In the Matter of Jewell L. Simmons and Janice A. Simmons, Bankrupts.j. Lynn Ponder, Appellant, v. Richard F. Knight, Trustee, Appellee.no. 74-1139 Summary Calendar.**rule 18, 5 Cir.; Isbell Enterprises, Inc. v. Citizens Casualty Company of New York et al., 5 Cir., 1970,431 F.2d 409, Part I, 493 F.2d 13 (5th Cir. 1974)Annotate this Case
J. Lynn Ponder, Amite, La., for appellant.
Richard F. Knight, pro se.
Before GEWIN, GODBOLD AND CLARK, Circuit Judges.
GODBOLD, Circuit Judge:
Appellant, an attorney, represented the bankrupts in a bankruptcy proceeding in which appellee was Trustee. Appellant submitted to the Referee in Bankruptcy an application for $10,000 compensation. Notice of the application was mailed to the Trustee and the creditors, and a hearing was held August 21, 1973, attended by appellant, appellee, and an attorney for one creditor. At the end of the hearing the Referee orally ordered that appellant be paid not $10,000 but $1,250, subject to a credit of $250 already paid. Later that day the Referee's written order to the same effect was filed on the bankruptcy docket of the U.S. District Court for the Eastern District of Louisiana. On September 17, 1973, appellant filed a petition for review of the Referee's order, and shortly thereafter appellee filed a motion to dismiss the petition. Believing 39c of the Bankruptcy Act1 applicable, the Referee granted the motion to dismiss on the ground that the petition for review was untimely. The District Court agreed with the Referee.
On this appeal appellant denies the applicability of the 39c time bar, arguing that under the authority of several circuit court cases from the 1930's, an allowance to an attorney is not a 39c order at all but an 'administrative order' subject to reconsideration and review as long as the estate pends.2 We conclude that the better view is to the contrary and we affirm.
The cases appellant cites make clear that the essential qualities distinguishing an 'administrative order' from an order subject to 39c are the informality and nonadversariness of the proceeding that led to its issuance. See Fazakerly v. E. Kahn's Sons Co., 75 F.2d 110, 112 (CA5, 1935). It appears that at the time those cases were decided, attorneys' applications for compensation were normally handled in an informal manner. See id. at 113.3 But in 1938 Congress amended the Bankruptcy Act, injecting an increased formality and adversariness into such proceedings by ordaining that creditors be given notice of applications for compensation. See 58a(8) of the Act, 11 U.S.C. 94(a) (8) (1970); 3 Collier on Bankruptcy P58.01(2.2) at 479 (1971). The proceeding in the present case took place just as Congress intended. Notice went out to creditors and one of them responded by appearing. The Trustee was present, and most importantly, appellant himself was present to look out for his own interests. A formal hearing ensued, at the end of which the Referee announced a formal decision. We regard that decision as a 39c order, which became final and irrevocable when appellant allowed ten days to elapse without filing either a petition for review or a petition for extension of time in which to file a petition for review.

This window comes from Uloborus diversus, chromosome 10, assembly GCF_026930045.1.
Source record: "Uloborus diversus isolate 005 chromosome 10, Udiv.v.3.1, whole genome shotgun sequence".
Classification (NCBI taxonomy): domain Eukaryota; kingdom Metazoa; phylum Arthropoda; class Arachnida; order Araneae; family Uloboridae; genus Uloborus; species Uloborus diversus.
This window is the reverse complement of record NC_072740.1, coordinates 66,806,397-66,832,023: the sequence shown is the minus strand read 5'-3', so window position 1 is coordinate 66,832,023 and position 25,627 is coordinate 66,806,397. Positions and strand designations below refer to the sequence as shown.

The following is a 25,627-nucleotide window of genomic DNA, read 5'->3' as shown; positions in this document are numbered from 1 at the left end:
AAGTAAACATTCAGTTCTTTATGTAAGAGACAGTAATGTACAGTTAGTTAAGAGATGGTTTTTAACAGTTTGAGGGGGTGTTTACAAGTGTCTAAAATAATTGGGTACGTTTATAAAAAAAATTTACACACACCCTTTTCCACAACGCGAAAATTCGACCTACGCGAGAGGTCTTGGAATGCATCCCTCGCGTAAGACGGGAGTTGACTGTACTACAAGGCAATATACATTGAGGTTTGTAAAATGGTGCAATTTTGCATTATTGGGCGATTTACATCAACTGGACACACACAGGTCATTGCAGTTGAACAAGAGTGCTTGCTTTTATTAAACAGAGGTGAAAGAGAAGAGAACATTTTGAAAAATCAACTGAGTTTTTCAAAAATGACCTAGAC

Our decision is contrary to Flaxman, Coleman, Gorman & Rosoff v. Cheek, 355 F.2d 672 (CA9, 1966) (compensation order deemed administrative despite Congress' enactment in 1938 of 58a(8)). We would not follow that decision in any event, but also note that the 9th Circuit has retreated significantly from it in the very recent case of N. Pfeffer Jewellers, Inc. v. Winard, 486 F.2d 610 (CA9, 1973).
A person aggrieved by an order of a referee may, within ten days after the entry thereof or within such extended time as the court . . . may for cause shown allow, file with the referee a petition for review of such order by a judge . . .. Unless the person aggrieved shall petition for review of such order within such ten-day period, or any extension thereof, the order of the referee shall become final. Bankruptcy Act 39c, 11 U.S.C. 67(c) (1970)
See generally 2 Collier on Bankruptcy P39.18 (1971). Appellant makes an alternative argument that his not receiving written notice of the entry of the Referee's compensation order relieved him of the duty to petition for review within ten days after the August 21 oral announcement of the order. Noting that this case arose before the effective date of the new Rules of Bankruptcy Procedure, we reject this argument on the basis of St. Regis Paper Co. v. Jackson, 369 F.2d 136 (CA5, 1966)
Fazakerly involved the referee's release of a piece of property (a Sherman Act cause of action) to the bankrupt upon informal agreement of the trustee without notice to creditors. We held that district court review of the order was available throughout the pendency of the estate because the proceeding before the referee had been informal and nonadversary. We stated in dictum that 'typical instances of (informal orders) are allowances to attorneys . . ..' 75 F.2d at 113